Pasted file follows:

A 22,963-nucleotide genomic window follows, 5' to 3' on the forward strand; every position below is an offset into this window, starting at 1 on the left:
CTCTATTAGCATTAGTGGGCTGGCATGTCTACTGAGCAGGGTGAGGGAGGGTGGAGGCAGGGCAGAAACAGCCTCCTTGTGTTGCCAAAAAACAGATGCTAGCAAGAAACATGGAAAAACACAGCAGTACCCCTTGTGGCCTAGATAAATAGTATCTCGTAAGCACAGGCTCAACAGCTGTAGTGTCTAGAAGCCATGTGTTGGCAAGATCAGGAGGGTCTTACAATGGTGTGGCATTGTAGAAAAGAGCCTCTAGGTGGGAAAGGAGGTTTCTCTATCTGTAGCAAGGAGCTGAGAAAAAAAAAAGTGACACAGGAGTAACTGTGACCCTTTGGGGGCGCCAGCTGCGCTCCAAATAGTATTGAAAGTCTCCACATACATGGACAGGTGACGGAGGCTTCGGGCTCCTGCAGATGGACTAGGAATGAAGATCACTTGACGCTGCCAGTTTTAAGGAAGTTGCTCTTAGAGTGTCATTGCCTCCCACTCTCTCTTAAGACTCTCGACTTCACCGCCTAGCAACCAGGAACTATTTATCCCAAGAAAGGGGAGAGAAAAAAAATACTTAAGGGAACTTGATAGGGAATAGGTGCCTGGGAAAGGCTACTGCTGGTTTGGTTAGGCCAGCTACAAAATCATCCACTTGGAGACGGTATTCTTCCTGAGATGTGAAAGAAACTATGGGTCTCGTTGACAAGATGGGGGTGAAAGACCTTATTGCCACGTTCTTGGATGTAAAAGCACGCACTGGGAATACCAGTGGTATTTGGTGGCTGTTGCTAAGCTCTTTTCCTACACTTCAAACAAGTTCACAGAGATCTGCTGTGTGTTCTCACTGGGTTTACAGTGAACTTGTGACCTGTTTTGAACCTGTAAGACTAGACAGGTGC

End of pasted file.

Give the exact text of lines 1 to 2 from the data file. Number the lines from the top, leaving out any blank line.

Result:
A 22,963-nucleotide genomic window follows, 5' to 3' on the forward strand; every position below is an offset into this window, starting at 1 on the left:
CTCTATTAGCATTAGTGGGCTGGCATGTCTACTGAGCAGGGTGAGGGAGGGTGGAGGCAGGGCAGAAACAGCCTCCTTGTGTTGCCAAAAAACAGATGCTAGCAAGAAACATGGAAAAACACAGCAGTACCCCTTGTGGCCTAGATAAATAGTATCTCGTAAGCACAGGCTCAACAGCTGTAGTGTCTAGAAGCCATGTGTTGGCAAGATCAGGAGGGTCTTACAATGGTGTGGCATTGTAGAAAAGAGCCTCTAGGTGGGAAAGGAGGTTTCTCTATCTGTAGCAAGGAGCTGAGAAAAAAAAAAGTGACACAGGAGTAACTGTGACCCTTTGGGGGCGCCAGCTGCGCTCCAAATAGTATTGAAAGTCTCCACATACATGGACAGGTGACGGAGGCTTCGGGCTCCTGCAGATGGACTAGGAATGAAGATCACTTGACGCTGCCAGTTTTAAGGAAGTTGCTCTTAGAGTGTCATTGCCTCCCACTCTCTCTTAAGACTCTCGACTTCACCGCCTAGCAACCAGGAACTATTTATCCCAAGAAAGGGGAGAGAAAAAAAATACTTAAGGGAACTTGATAGGGAATAGGTGCCTGGGAAAGGCTACTGCTGGTTTGGTTAGGCCAGCTACAAAATCATCCACTTGGAGACGGTATTCTTCCTGAGATGTGAAAGAAACTATGGGTCTCGTTGACAAGATGGGGGTGAAAGACCTTATTGCCACGTTCTTGGATGTAAAAGCACGCACTGGGAATACCAGTGGTATTTGGTGGCTGTTGCTAAGCTCTTTTCCTACACTTCAAACAAGTTCACAGAGATCTGCTGTGTGTTCTCACTGGGTTTACAGTGAACTTGTGACCTGTTTTGAACCTGTAAGACTAGACAGGTGC